Per-Band Subscription Services?

Facing the Music
Tim O'Reilly: Piracy is Progressive Taxation, and Other Thoughts on the Evolution of Online Distribution

Robert X. Cringely: Curtain Call: Finally, a Business Model for Music in the Internet Age, and Why the Music Industry Probably Won't Go for It

O'Reilly's observations, together with Cringely's suggestions for a scrappy, long-haul new model for musical artists, make me wonder: why aren't individual bands/acts yet offering subscription services to their entire artistic output?

A yearly subscription might be just $30 and include:

  • unlimited access to downloadable back-catalog
  • unlimited access to downloadable new releases
  • online newsletter
  • access to special online events
  • priority access to concert tickets
  • a once-yearly collectible trinket confirming membership
  • automatic annual rebilling until cancelled
After all, fans identify with artists rather than labels or the nascent aggregation services. Such per-artist subscriptions would give fans the exact guaranteed-quality music they want, plus the warm fuzzy feeling that they're doing the right thing, and in such a way that less money goes to middlemen.

Possible objections:

  • Bands lack the expertise to set up such a system and back-end billing. But a service company could easily offer a turnkey solution. PayPal offers a super-easy system for recurring billing.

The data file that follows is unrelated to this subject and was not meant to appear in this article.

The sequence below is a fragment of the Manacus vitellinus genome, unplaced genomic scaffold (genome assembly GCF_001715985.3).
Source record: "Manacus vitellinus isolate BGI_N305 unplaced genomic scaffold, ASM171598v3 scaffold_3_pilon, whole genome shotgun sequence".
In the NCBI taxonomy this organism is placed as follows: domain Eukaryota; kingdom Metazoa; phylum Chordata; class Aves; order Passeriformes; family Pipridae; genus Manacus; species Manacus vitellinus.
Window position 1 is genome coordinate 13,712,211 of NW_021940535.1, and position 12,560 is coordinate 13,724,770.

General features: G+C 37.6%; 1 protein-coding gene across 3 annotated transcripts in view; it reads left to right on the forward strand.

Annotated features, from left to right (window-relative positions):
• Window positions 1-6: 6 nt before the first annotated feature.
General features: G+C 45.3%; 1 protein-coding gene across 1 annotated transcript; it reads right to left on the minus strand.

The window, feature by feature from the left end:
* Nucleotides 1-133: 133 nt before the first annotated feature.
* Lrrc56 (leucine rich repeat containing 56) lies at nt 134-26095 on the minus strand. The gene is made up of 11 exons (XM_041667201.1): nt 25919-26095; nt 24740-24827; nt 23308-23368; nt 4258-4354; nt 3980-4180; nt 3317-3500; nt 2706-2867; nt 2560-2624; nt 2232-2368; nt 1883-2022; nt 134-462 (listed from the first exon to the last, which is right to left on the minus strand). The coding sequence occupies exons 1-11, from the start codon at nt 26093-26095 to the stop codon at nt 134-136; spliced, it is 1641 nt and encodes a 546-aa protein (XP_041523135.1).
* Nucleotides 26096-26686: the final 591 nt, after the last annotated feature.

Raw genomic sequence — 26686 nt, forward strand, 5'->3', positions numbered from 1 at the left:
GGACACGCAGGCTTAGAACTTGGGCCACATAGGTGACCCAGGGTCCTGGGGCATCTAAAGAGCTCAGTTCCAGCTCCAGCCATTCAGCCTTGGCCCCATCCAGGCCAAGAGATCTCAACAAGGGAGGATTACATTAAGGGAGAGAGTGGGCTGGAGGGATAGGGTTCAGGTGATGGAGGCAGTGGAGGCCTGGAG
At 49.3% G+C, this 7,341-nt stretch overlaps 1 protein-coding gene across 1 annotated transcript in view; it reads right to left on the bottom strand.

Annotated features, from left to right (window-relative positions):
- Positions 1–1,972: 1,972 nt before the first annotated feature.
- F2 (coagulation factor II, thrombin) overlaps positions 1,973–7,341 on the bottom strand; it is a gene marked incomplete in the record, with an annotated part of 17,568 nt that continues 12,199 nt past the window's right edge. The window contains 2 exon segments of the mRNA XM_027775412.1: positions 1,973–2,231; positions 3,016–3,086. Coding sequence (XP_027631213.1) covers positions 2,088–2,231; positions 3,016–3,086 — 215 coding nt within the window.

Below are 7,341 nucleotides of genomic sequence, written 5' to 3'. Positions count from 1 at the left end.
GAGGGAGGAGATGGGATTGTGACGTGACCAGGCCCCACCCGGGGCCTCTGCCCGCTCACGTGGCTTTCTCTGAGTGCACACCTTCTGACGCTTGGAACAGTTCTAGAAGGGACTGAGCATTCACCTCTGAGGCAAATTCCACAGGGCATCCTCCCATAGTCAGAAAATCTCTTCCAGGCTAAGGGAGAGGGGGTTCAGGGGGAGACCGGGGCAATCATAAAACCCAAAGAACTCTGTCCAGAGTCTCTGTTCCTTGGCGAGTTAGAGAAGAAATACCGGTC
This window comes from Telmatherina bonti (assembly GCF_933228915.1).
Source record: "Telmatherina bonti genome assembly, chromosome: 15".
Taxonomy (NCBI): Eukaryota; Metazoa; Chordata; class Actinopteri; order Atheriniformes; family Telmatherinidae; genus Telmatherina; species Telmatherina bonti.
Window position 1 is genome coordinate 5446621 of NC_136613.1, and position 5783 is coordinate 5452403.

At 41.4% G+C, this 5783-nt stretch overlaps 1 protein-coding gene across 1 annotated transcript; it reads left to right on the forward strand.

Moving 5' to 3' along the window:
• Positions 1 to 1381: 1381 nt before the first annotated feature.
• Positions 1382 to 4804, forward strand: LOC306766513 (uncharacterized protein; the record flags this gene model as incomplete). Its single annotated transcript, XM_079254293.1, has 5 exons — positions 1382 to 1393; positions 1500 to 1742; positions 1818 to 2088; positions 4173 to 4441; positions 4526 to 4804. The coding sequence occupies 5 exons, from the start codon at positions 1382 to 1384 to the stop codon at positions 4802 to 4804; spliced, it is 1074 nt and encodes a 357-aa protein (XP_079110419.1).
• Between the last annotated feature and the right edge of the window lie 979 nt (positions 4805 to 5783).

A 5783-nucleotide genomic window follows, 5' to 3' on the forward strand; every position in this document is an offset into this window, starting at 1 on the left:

• Serving costs would exceed revenues. But a P2P distribution scheme could allow the service site to merely serve as the fallback source iof rich media tracks -- with 99% of transfers going direct between fan machines
  • Some people will just sign up, grab everything, and not renew. I'm not sure this is even a bad thing. Some of these people would renew each time new material becomes available. Tweaking the renewal pricing and trickling out new releases year-round could discourage such ins-and-outs.
I suppose Prince's NPG music club was (is?) a little like this. Kelli Richards points out that David Bowie, Elton John, and Todd Rundgren all offer paid fan services of various forms. However, I find that each of these artist websites are crippled by atrocious, awkward, loud, flash-drenched user interfaces -- and so I can't tell if any of them actually offer the artist's oeuvre in any practical form.

(My tip to any acts that want to try a individualized subscription service: drop the garish designs, pop-ups, flash, tiny type, and sluggish captioning. Just say in big clear letters, "For $X a year you get access to all my music and additional benefits A, B, C. Click here to sign up. Thanks!")

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